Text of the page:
Existing evidence related to soil retention of phosphorus from on-site wastewater treatment systems in boreal and temperate climate zones: a systematic map


In Sweden there are nearly one million soil-based on-site wastewater treatment systems (OWTSs). OWTSs may contribute to eutrophication of surface waters, due to the discharge of phosphorus (P). Hence, in certain cases, a high P removal rate (up to 90%) of OWTSs is required by Swedish authorities. Since these requirements may have costly consequences to property owners, it is debated whether they are too strict. In this debate, it is often claimed that the soil retention of P occurring in the natural environments may be underestimated by authorities. Soil retention is the inhibition of the transport of P through the ground, due to different chemical, physical and biological processes occurring there. These processes make the P transport slower, which may reduce the unwanted impact on receiving water bodies. However, the efficiency of soil retention of P remains unclear. The objective of this systematic map was to collect, code, organise and elucidate the relevant evidence related to the topic, to be able to guide stakeholders through the evidence base, and to support future research synthesising, commissioning, and funding. The systematic map was carried out in response to needs declared by the Swedish Agency for Marine and Water Management but the conclusions should be valid for a wider range of countries across boreo-temperate regions.


Searches were made for peer-reviewed and grey literature using bibliographic databases, search engines, specialist websites, and stakeholder contacts. The references were screened for relevance according to a predefined set of eligibility criteria. A detailed database of the relevant studies was compiled. Data and metadata that enable evaluation and discussion of the character and quality of the evidence base were extracted and coded. Special focus was placed on assessing if existing evidence could contribute to policy and practice decision making. Descriptive information about the evidence base was presented in tables and figures. An interactive evidence atlas and a choropleth were created, displaying the locations of all studies.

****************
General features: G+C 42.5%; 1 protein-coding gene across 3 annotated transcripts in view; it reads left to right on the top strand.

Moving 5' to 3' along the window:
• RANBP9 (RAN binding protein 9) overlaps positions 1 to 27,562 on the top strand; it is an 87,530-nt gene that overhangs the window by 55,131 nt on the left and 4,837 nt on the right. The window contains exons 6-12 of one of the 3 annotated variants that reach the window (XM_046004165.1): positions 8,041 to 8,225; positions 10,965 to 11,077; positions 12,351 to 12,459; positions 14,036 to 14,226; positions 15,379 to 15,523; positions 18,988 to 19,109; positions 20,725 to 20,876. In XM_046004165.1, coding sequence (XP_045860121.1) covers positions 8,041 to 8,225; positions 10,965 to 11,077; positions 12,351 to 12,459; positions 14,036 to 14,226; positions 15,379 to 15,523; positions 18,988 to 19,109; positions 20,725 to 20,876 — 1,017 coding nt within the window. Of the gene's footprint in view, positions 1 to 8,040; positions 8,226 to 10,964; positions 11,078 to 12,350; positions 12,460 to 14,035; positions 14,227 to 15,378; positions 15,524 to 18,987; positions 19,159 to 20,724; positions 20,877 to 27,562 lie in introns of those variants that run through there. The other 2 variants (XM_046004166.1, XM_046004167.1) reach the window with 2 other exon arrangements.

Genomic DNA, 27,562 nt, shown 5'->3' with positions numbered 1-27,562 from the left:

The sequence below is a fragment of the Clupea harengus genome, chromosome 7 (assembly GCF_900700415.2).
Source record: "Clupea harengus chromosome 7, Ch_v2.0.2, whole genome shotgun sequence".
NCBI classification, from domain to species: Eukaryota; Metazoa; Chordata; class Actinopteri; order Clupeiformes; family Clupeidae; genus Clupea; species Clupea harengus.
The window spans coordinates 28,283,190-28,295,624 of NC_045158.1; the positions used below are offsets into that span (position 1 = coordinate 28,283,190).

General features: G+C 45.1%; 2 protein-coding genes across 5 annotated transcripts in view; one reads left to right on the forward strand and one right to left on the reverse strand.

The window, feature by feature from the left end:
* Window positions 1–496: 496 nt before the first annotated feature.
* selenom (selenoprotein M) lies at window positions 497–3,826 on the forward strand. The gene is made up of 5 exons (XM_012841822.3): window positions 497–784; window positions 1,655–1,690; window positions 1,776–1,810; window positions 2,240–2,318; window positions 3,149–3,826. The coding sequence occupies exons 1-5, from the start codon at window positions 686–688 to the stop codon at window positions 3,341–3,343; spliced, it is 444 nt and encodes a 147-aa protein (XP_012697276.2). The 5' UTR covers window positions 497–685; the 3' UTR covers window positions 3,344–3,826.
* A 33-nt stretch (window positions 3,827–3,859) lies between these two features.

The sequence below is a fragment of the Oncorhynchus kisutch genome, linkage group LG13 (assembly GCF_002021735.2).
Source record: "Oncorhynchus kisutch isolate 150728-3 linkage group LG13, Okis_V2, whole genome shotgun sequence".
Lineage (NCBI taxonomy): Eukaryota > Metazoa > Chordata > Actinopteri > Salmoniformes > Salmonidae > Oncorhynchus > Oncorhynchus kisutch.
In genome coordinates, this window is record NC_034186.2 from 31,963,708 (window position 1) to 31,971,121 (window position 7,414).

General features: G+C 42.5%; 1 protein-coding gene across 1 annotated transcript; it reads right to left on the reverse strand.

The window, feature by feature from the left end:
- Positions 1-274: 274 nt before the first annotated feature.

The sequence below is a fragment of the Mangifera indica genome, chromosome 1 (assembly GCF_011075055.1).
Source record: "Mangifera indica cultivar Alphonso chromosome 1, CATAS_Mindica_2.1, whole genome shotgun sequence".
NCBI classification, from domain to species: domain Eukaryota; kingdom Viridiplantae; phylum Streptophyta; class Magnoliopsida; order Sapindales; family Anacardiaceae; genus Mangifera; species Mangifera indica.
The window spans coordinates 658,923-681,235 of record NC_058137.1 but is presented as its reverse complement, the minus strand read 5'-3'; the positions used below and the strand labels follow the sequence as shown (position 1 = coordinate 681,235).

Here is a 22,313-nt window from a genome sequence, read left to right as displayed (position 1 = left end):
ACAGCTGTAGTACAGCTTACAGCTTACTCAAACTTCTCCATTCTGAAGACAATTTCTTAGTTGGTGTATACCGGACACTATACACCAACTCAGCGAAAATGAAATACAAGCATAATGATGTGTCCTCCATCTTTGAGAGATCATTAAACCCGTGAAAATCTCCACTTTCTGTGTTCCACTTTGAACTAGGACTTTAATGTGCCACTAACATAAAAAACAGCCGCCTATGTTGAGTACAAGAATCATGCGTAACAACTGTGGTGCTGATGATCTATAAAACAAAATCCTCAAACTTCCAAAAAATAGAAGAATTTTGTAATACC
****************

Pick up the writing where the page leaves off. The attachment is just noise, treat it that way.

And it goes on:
Review Findings

234 articles out of 10,797 screened records fulfilled the eligibility criteria. These articles contain 256 studies, performed in the field or in the laboratory. Six different study types were identified, based on where the measurements were conducted. Most studies, including laboratory studies, lack replicates. Most field studies are observational case studies.


It is not possible to derive valid generic measures of the efficiency of soil retention of P occurring in the natural soil environment from available research. Neither does the evidence base allow for answering the question of the magnitude of the potential impact of OWTSs on the P concentration in recipients on a general basis, or under what conditions OWTSs generally have such an impact. A compilation of groundwater studies may provide examples of how far the P may reach in x years, but the number of groundwater studies is insufficient to draw any general conclusions, given the complexity and variability of the systems. Future research should strive for replicated study designs, more elaborate reporting, and the establishment of a reporting standard.


OWS, OWTS, Septic systems, Septic tanks, Drainfields, Soil treatment, Adsorption, Precipitation, Phosphorus removal, Infiltration, Eutrophication, Sweden

In Progress